From: Raoul Gough (RaoulGough_at_[hidden])
Date: 2003-03-19 05:42:44
"Martin Bosticky" <mbosticky_at_[hidden]> wrote in message
> Me and my colleagues have come across an issue when using a
> void myFunction(shared_ptr<myClass> const & vp_Pointer)
> vp_Pointer->call any non-const function
> i.e. a const shared_ptr doesn't prevent anyone from changing the
> contents to which the pointer points. This makes sense as it behaves
> like a normal pointer.
That's the idea.
> However, how can I pass a shared pointer into a function such that
> data can not be modified? i.e. how can I pass an equivalent of
> const *" ?
> I tried static casting to shared_ptr<const myClass> which works but
> causes a new constructor to be called which means I loose the
> of passing by reference.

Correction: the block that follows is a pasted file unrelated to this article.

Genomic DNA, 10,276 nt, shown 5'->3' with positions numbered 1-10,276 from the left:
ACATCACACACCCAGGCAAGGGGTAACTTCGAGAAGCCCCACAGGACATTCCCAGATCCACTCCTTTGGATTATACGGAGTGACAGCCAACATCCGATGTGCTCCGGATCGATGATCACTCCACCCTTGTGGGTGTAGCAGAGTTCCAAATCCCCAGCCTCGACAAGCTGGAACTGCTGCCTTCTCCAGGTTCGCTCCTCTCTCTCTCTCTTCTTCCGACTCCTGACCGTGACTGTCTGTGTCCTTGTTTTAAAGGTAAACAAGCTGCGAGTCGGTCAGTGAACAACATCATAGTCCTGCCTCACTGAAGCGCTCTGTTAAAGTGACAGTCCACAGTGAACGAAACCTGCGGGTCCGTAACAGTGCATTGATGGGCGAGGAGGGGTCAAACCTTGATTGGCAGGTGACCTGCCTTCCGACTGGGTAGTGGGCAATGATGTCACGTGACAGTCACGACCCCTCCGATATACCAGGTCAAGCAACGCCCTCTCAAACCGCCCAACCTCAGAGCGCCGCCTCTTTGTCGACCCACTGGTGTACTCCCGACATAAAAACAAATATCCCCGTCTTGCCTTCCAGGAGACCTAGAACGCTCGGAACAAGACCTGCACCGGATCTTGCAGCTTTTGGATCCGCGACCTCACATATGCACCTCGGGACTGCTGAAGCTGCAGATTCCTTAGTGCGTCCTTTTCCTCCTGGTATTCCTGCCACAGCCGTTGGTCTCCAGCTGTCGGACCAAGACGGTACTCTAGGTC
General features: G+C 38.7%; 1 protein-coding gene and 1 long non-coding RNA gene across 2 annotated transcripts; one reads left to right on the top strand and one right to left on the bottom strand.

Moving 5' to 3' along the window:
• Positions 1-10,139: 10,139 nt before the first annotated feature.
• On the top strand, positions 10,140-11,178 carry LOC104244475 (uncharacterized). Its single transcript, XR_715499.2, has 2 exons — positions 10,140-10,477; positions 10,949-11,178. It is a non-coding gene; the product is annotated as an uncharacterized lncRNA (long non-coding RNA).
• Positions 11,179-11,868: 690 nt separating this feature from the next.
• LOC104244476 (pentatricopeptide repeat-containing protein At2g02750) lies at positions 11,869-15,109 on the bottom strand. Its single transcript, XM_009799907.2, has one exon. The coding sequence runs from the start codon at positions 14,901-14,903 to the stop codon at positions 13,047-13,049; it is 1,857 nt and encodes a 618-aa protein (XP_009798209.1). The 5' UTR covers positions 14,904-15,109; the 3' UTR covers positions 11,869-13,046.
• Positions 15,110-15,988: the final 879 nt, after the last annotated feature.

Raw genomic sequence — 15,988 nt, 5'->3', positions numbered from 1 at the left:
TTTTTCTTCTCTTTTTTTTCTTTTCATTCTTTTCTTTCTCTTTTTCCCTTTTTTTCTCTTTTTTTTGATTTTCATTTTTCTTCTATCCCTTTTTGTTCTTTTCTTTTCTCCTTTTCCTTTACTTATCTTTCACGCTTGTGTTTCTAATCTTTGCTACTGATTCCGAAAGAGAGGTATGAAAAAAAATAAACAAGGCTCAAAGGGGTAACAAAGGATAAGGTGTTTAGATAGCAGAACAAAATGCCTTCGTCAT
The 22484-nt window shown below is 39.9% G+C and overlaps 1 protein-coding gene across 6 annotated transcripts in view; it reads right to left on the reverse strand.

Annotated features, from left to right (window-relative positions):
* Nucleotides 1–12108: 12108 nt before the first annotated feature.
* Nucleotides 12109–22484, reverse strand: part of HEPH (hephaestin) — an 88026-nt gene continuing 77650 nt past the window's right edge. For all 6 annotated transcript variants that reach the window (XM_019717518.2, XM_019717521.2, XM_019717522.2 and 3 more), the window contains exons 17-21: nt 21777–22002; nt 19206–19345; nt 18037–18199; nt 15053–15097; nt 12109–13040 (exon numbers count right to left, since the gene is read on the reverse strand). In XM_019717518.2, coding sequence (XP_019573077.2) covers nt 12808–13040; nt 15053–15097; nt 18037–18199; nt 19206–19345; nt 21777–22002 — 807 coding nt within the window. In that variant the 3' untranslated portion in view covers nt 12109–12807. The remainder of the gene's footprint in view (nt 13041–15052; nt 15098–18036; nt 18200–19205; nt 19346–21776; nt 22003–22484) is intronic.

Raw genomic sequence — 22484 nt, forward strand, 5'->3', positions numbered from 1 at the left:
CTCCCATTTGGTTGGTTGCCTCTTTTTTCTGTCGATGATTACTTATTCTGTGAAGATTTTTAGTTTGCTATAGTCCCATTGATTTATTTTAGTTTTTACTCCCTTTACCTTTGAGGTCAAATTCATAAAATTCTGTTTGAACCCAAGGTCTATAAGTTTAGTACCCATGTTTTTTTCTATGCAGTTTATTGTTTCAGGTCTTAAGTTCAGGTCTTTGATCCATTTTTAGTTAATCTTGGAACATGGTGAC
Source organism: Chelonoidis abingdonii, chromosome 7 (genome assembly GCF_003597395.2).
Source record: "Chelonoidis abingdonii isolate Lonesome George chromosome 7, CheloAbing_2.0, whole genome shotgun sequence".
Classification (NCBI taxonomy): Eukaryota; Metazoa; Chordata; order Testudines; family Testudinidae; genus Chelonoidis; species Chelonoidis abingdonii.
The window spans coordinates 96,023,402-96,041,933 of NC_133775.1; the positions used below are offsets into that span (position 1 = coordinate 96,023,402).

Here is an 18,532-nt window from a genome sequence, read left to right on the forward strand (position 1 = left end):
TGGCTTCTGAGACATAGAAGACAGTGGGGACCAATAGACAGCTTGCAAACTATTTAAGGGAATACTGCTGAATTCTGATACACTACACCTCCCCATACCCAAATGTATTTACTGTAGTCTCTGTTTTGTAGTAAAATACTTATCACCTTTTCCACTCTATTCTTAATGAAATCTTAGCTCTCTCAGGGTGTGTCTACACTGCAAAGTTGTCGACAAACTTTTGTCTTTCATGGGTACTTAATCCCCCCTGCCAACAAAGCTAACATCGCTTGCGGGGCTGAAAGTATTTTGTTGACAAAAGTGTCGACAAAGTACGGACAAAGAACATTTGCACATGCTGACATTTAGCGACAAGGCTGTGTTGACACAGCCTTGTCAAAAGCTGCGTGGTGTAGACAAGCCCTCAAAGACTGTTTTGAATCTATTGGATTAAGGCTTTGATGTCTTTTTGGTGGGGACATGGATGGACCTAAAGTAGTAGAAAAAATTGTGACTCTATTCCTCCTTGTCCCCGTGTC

This would be the right way to do it.
> Any comments of suggestions would be greatly appreciated.
If you really have a performance problem here (so you're probably
counting processor cycles) you can always try reinterpret_cast :-)
shared_ptr<myClass> ptr (new myClass);
my_function (reinterpret_cast<shared_ptr<myClass const> &>(ptr));
Of course, this uses undefined behaviour, but it is reasonable to
assume that the const/non-const representations are actually
identical. I wouldn't do it myself, but then I don't have to count
processor cycles, either.
-- Raoul Gough see http://home.clara.net/raoulgough/ for my work availability
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